On Naming the Dead and why I’ll say Philip Seymour Hoffman’s Name Next Sunday in Church

Posted: February 2, 2014 in Current Events
Tags: , ,

There are only two community worship experiences that we do where we name a list of all of the recently departed in a row: All Philip-Seymour-Hoffman-Saints (in November) and the Easter Vigil (the night before Easter).

And slowly and surely I’ve started to include not just the saints of the church who have passed on in recent years, but also celebrities, activists, politicians, and local heroes.

And I’ve started naming them on Sundays, too, when we give thanks for the saints who have gone before us. Like today I read out Pete Seeger’s name as a faithful witness in this world to the life of God shown in the Christ.

Was Seeger a Christian?  I don’t know.  I know he had a godchild.  I heard an interview with her on NPR. But there are plenty of people who have godchildren and don’t identify as “Christian.” I don’t think it matters in this case.  If there’s anyone who lived into the Beatitudes as a peacemaker, I feel Seeger is it.

We named him.  And we’ll name Philip Seymour Hoffman next week, too. Because it is less about how they identified themselves, and more about how God has identified them: child of God.

And, to be honest, Philip Seymour Hoffman touched me, and so many people, in his work that I think we’d do collective harm in not publicly grieving for him in some way; in some faithful way.  And I’m a firm believer that one of the ways that the Holy Spirit works in this world is through the arts, and I believe that God moved through him and his gifts.

Lord, he had gifts…

We name the saints not because of what they did  in life (though that is certainly part of it), but more because of who God claims them to be.

And there were demons there, now come to light, which we all have.  And if people knew the full truth of any of us, I think they’d balk at having our names read in any list of so-called “saints.”

And yet, my name is there.  And so is yours.  And so is any of ours.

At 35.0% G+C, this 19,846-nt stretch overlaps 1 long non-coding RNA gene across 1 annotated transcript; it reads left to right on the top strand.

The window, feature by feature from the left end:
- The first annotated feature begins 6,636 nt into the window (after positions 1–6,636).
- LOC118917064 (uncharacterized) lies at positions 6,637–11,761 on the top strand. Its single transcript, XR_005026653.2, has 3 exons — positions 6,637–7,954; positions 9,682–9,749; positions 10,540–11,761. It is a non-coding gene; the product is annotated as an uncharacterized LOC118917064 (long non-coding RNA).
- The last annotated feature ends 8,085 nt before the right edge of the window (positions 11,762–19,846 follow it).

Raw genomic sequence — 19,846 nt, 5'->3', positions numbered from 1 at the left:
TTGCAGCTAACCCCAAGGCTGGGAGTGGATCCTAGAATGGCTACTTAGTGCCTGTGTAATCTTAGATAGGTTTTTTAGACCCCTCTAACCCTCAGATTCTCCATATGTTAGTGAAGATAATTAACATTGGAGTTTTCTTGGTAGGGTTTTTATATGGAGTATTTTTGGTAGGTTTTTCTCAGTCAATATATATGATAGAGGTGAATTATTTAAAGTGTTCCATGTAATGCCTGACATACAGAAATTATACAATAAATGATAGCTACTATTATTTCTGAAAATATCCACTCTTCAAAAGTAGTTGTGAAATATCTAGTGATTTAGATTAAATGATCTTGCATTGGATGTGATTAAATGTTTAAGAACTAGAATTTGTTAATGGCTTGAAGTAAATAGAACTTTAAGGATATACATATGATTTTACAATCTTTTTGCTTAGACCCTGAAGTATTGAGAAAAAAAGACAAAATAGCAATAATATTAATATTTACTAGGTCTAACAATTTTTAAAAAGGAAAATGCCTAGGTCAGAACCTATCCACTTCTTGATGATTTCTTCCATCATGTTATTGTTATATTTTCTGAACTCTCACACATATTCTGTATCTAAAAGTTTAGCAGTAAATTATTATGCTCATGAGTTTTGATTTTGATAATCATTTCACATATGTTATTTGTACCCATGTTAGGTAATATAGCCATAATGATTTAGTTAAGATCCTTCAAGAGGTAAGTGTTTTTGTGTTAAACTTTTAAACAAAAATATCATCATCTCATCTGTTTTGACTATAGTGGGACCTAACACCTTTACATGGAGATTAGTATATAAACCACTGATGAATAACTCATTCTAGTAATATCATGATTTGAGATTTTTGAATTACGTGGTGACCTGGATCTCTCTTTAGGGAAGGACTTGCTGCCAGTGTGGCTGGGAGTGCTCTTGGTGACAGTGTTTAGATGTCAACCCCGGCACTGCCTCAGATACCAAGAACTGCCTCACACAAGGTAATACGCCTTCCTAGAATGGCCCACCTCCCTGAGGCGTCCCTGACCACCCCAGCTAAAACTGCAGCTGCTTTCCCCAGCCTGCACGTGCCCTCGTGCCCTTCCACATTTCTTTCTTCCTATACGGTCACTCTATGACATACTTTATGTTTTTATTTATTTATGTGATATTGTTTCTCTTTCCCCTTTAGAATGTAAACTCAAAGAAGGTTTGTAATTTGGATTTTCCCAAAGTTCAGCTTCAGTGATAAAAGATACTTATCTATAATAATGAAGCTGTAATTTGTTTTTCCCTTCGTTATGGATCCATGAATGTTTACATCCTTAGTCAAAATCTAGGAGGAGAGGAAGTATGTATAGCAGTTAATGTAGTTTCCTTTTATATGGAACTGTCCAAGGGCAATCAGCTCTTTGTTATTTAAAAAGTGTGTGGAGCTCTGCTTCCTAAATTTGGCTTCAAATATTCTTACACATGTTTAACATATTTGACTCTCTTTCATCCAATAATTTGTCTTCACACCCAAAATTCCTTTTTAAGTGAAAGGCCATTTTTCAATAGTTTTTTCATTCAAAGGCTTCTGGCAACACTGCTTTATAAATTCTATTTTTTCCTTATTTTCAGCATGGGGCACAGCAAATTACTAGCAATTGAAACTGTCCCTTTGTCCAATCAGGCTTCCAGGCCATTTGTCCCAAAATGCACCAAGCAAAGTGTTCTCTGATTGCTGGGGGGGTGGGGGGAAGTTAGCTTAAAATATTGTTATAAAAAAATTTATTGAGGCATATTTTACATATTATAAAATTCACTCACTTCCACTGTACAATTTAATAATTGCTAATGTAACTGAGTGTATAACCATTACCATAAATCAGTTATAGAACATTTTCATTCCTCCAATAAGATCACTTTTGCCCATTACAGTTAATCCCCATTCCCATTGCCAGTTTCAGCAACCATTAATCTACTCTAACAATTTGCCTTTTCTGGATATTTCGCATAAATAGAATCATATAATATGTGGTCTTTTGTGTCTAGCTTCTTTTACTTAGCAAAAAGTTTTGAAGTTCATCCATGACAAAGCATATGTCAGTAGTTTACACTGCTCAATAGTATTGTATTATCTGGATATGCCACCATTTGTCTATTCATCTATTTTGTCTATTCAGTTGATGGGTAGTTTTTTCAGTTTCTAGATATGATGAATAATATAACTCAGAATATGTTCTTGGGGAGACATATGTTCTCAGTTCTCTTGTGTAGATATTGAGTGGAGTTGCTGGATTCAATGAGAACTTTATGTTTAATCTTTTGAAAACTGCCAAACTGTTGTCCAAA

So, if you worship in a community and there is a time to call out the dead, name him.  Do it.  Or when the Vigil comes around to your community and your pastor knocks on the parish door to invite the dead to worship in the resurrection, make sure his name is there along with Pete’s (we don’t ever do last names, so technically I’ll just say “Philip Seymour”).

Or if you’re making a list for All Saints, include him there.

Him, along with everyone else you know personally who has died this year.  Him, along with every other faceless, nameless person suffering from addiction who will die this week that we won’t ever hear about.

Because, and here’s the main point, in naming Phillip Seymour, I hope and pray I’m also naming about 100 other people who will die this week in Chicago of an OD that we’ll never hear about, and no one will care about.

And if we can’t care, in some small way, who will?  If we can’t point to this and all other deaths, especially tragedies, and say, unequivocally, “there lies a child of God, loved and redeemed even now,” of what use is the church in truth-telling?

May light perpetual shine upon Pete and Philip and all the other nameless ones we’ve lost this week. Amen.

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Comments
  1. cas527 says:

    Thank you! Thank you for acknowledging that no matter how the person lived, or died, they are a child of God.

  2. Laurie A. Sanderson says:

    Thanks Be To God! So well expressed, thank you.

  3. Ian Murton says:

    Thank you Timothy. You are a true voice for Grace.

  4. Kathy Colvin says:

    Thank you for another especially meaningful hope-giving post. I read everything you post, often read parts aloud to my husband. Thanks for writing them all. Wish I knew how to find a pastor like you near where I live. I think youre inspiring me to try, not to just give up on Christianity. Thanks again.

  5. Regina P. says:

    Beautiful. Thank you.

  6. diana says:

    Thank you for giving me the hope again that I can call myself a christian and know there are others that think everyone is a child of God.

  7. Mona Higgins says:

    Amen and Amen… thank you.

  8. […] And this story – the grace of God – it tells us that in the end a label like “addict” is not the thing that ultimately defines someone and a deadly overdose does not have the last word – that in the end, we are known simply as a child of God. (https://reluctantxtian.wordpress.com/2014/02/02/on-naming-the-dead-and-why-ill-say-philip-seymour-hof&#8230😉 […]

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